When I started Fractional CISO in 2017, I was a one-man band. In addition to helping my clients run their cybersecurity programs, I was also my own administrative assistant, sales department, marketing department, IT manager, janitor … you get the idea.
Now that the company is growing, my team is taking many of these roles. It won’t be long before I need a dedicated salesperson, and I need to formalize our sales process to ensure it represents what I want Fractional CISO to stand for. The process can’t just live in my head anymore! A proper Customer Relationship Management (CRM) system is in order.
Big problem though: most CRM systems have immature cybersecurity.
The core functionality of modern CRM systems includes automatic logging and workflow improvements of emailing customers. In order to automatically log that a customer has emailed me, or that I’ve emailed a customer, the company needs read/write access to my email account. That means the system can see all of my emails, or even send emails as me.
Put another way, a successful attacker could see all of my emails or send emails as me – putting at risk my company’s data, my client’s data and their confidentiality, my employee’s privacy, and more.
We are asked by apps and services for permissions every single day, and as a cybersecurity professional, it kind of freaks me out! Account permissions should never be given lightly, no matter how trivial they may seem: Facebook requesting access to your contacts and Bluetooth, Slack requesting read access to your Google Drive, a CRM system requesting access to your email provider. When you give another party access to your data, you are putting your security into their hands.
Worse yet, when you give a third party access to your client’s data, you’re putting them at risk, effectively tying your reputation to the performance of a third party you have no control over. This is why vendor security evaluation is so important. If one of your vendors is breached, you and your customers are likely affected.
Root of Trust – Hardware
There’s a term in security known as the Root of Trust. This refers to a known-trusted component upon which the rest of the system is built.
This is an unintuitive idea at first, but you can use the word “root” to help understand. Like every part of a tree is built on top of its roots, everything in the system is built on top of the root of trust. While a tree root supplies water and nutrients to the tree, the root of trust supplies security and trust to the system.
The focus of this term initially was hardware, a small root of trust component is built into computer hardware. This hardware root of trust is tasked with verifying that firmware running on the system is legitimate, making it much harder for an attacker to replace the legitimate firmware with a malicious one.
With firmware confirmed to be legitimate, other pieces of software can run on top of it. The operating system’s bootloader trusts the firmware, the kernel trusts the bootloader, and the operating system’s user interface trusts the kernel. It’s a chain built up from the hardware root of trust.
As a general rule, it’s much easier for an attacker to move up the chain than it is to move back down it.
Root of Trust – Software
The concept of a root of trust has been expanded to software and cyberspace. How can you know that amazon.com is actually run by Amazon and not an attacker? This may seem like a weird question – it feels like we just know that websites are legitimate. In fact, there is a complex system of certification baked into the modern web to make sure users can trust websites with critical things like credit cards and social security numbers.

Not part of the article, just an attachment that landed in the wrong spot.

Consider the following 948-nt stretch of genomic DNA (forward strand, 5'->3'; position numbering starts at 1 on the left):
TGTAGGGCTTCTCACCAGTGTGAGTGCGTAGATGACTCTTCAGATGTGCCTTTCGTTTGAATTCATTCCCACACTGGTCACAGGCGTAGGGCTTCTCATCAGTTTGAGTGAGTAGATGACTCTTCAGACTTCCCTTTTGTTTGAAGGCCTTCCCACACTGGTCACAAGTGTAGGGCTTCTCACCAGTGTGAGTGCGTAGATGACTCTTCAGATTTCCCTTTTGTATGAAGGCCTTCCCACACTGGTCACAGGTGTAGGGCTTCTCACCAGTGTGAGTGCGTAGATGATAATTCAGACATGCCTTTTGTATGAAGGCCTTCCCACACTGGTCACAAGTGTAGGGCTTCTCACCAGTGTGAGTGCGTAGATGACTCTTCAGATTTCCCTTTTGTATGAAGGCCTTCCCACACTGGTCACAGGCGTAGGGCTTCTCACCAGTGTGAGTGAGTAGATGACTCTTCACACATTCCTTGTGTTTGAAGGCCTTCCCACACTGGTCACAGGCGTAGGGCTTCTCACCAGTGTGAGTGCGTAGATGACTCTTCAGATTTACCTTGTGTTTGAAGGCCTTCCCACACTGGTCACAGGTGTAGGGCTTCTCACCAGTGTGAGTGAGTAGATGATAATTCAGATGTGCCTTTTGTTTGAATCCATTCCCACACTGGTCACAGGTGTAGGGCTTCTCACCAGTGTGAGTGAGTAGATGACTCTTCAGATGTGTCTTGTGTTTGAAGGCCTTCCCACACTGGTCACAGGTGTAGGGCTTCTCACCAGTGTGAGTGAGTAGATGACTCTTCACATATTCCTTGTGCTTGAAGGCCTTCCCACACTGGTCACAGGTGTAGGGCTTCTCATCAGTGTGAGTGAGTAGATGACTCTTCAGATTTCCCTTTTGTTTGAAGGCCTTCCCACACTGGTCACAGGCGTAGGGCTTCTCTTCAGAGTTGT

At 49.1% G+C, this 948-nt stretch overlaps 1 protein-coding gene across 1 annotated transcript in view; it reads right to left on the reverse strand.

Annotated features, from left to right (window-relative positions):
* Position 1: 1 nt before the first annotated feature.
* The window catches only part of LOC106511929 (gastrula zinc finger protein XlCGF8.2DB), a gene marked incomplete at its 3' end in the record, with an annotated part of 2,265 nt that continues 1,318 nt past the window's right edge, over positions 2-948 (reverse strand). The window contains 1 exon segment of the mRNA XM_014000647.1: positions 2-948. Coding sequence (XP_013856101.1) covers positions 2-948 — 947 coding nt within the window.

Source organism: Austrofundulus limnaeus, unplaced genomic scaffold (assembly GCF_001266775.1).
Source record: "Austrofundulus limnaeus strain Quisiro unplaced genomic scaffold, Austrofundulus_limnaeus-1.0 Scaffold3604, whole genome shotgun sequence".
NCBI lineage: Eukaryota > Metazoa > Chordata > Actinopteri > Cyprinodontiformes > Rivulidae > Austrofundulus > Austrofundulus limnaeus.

Modern web browsers contain master certificates as their root of trust for connecting to websites.
Essentially, legitimate websites have to get approved by certificate authorities or else modern web browsers will block user’s access to them. Certificate authorities are companies that verify the owner and operator of a website are legitimate. A couple of examples are DigiCert and GlobalSign. After verifying the identity of a website operator, the certificate authorities issue a website certificate. Web browsers partner with these certificate authorities and include their master certificates and when you connect to a website, your browser looks to match the master certificate with the website’s certificate. If there isn’t a match, you will be warned and blocked.
Certificate authorities and their master certificates are the root of trust for all online activities – all other activities are built upon them. They verify that web domains and the domain name services (DNS) behind them are legitimate. Email is built upon DNS, and our web browsers interact with modern email services.
This is especially important, because these systems also make it possible to confirm the identity of people we work with online.
Human Root of Trust
We are formalizing a newish term called Human Root of Trust. (Existing Google results below. Note that existing sparse use has slightly different meaning than defined here.)
The Human Root of Trust is composed of the key pieces that allow someone to confidently identify a human on the Internet.
How do you know that the email you get from your coworker or a partner vendor is actually them? Much like the Amazon example, you just know, but again there is a complex chain of trust required to make that possible.
1. Certification Authority (CA)
The Certificate Authority (CA) issues certificates saying that a website or other entity is who it says it is. The CA issues a certificate after confirming the identity of a business. Popular certificate authorities include DigiCert, GlobalSign, and GoDaddy.
2. Domain Name System (DNS)
The Domain Name Systems direct web traffic to the right place. Most people will think of web browsing, but emails are another form of web traffic. DNS servers trust CAs have properly certified domains.